Luxury Travel Advisor sailed earlier this month on Regent Seven Seas Cruises' new, 746-passenger Seven Seas Grandeur from PortMiami for the ship’s christening. Our short preview cruise hosted travel advisors, trade executives, cruise media and Regent Seven Seas Cruises’ leadership. First impressions? “Grandeur is a perfect size, as it allows guests to enjoy the amenities a larger ship has to offer in a much more intimate setting,” believes Ana Parodi, vice president of sales and business development, Cruise Planners.
Sauntering around the $521 million ship, she thought it “stunning” and told us that this new, ultra-luxury ship “exudes luxury from the minute one walks aboard. Every detail has been carefully thought of and it shows in the accommodations, the artwork and savory cuisine.” We’d have to agree. We tour and write about a lot of ships, each with its own personality; after entering the grand atrium, we immediately liked the look and feel of this luxurious ship with design by Miami’s Studio DADO.
Trade praise for the new ship flowed from other top sources, too. “The Grandeur was absolutely stunning, with amazing pieces of art throughout,” says Jackie Friedman, president of Nexion, who also sailed on the preview cruise. As for the ship's multimillion-dollar art collection, it encompasses 1,600 pieces, among them a few Picassos and a 40-foot-high tapestry. Most notable, though, is “Journey in Jewels,” a one-of-a-kind Faberge Egg, unveiled at the christening ceremony. This priceless art piece now permanently occupies a place of honor in an atrium display case.
What’s really nifty, though, is Seven Seas Grandeur’s new digital art app tour, “Art Experience.” Available through the new Regent Mobile App, the experience spotlights many artistic works within central guest areas. Those are created by such names as Rauschenberg, Matta, Sophie Elizabeth Thompson and Eduardo Arranz-Bravo. By scanning select artworks via the app, guests will see a film about the artist, his or her process and inspiration for the piece.
Spaces and Places
Seven Seas Grandeur is designed for an affluent, well-traveled target audience. In fact, during an executive briefing we learned that this year Regent Seven Seas Cruises is seeing new-to-cruise luxury clients. These are often devoted luxury hotel FIT clients who never would have considered a cruise in the past.
So, top-notch entertainment programming is important as a guest draw. The new ultra-luxury ship has many new shows, among them the swashbuckling “Marauder’s Ball." We felt the theater had enticing offerings and good sight lines. For pre-dinner or pre-show drinks, guests will also find a slew of spacious lounges. The Observation Lounge atop the ship on Deck 11 offers such live entertainment as “Champagne and Chords,” with a pianist between 6:30 p.m. and 7:30 p.m. or "At the 88s – Country” from 9:30 p.m. to 11 p.m. Live entertainment also unfolds in the Meridian Lounge and the Grandeur Lounge & Bar (which also has a dance floor). .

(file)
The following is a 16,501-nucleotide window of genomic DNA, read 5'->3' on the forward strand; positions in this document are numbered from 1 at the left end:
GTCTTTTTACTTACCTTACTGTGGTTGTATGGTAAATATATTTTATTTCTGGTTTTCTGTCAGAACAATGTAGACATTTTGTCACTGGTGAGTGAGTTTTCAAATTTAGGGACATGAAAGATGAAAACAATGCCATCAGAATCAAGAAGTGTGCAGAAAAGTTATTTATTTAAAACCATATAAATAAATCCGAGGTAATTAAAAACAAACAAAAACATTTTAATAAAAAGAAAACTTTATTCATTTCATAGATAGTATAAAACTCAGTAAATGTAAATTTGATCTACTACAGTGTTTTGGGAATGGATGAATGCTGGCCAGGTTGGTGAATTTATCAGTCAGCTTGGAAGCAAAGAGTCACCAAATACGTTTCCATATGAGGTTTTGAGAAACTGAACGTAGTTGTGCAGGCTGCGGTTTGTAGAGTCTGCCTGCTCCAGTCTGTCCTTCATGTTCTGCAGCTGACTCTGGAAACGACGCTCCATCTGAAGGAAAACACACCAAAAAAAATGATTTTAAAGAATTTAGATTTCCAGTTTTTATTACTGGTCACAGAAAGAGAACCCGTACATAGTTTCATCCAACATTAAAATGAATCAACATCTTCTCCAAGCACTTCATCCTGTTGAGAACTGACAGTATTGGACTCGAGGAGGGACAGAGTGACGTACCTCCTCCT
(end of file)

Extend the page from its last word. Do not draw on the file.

On the spa and wellness side, Seven Seas Grandeur’s Serene Spa & Wellness facility offers guests a holistic approach. So, guests can re-energize and restore their mind, body and spirit. “One of my favorite spots onboard was the spa,” acknowledges Friedman. “There was no better way to start off my day than in this tranquil oasis, enjoying a hot salt stone massage.” Wellness events during our cruise included “Relieving Back, Hip and Knee Pain,” and “Bright Eyes,” among others.
Among fitness activities on our cruise were a sunrise stretch, mindset guided meditation, indoor cycling and yoga. As for pool play, we walked the length of the top pool deck, finding an ample rectangular pool and hot tubs. Plenty of soft cushioned lounge chairs were available, as well as some more enclosed cabana-like seating (with long curtains separating the spaces) along the sides of the ship.
Shipboard Service and Dining
Citing a 1-to-1:36 crew-to guest ratio, Parodi found the service aboard Seven Seas Grandeur impeccable. “We were pampered and never had to wait for a cocktail or at any of the restaurants,” she says. Luxury Travel Advisor also thought the service was overall very good, beyond a normal "shake-down period" hiccup or two. On one evening we dined with a special fixed "christening night" menu in Compass Rose, which was tasty and creatively presented.
Compass Rose is a lovely venue, redesigned by Studio DADO to resemble a magical lighted forest. Design-wise, this main dining room also has a new entryway, different from the previous Explorer-series vessels. There is also a large art piece that resembles a waterfall. We liked that it provided separation from Deck 4’s Grandeur Lounge & Bar on one side and the casino on the other.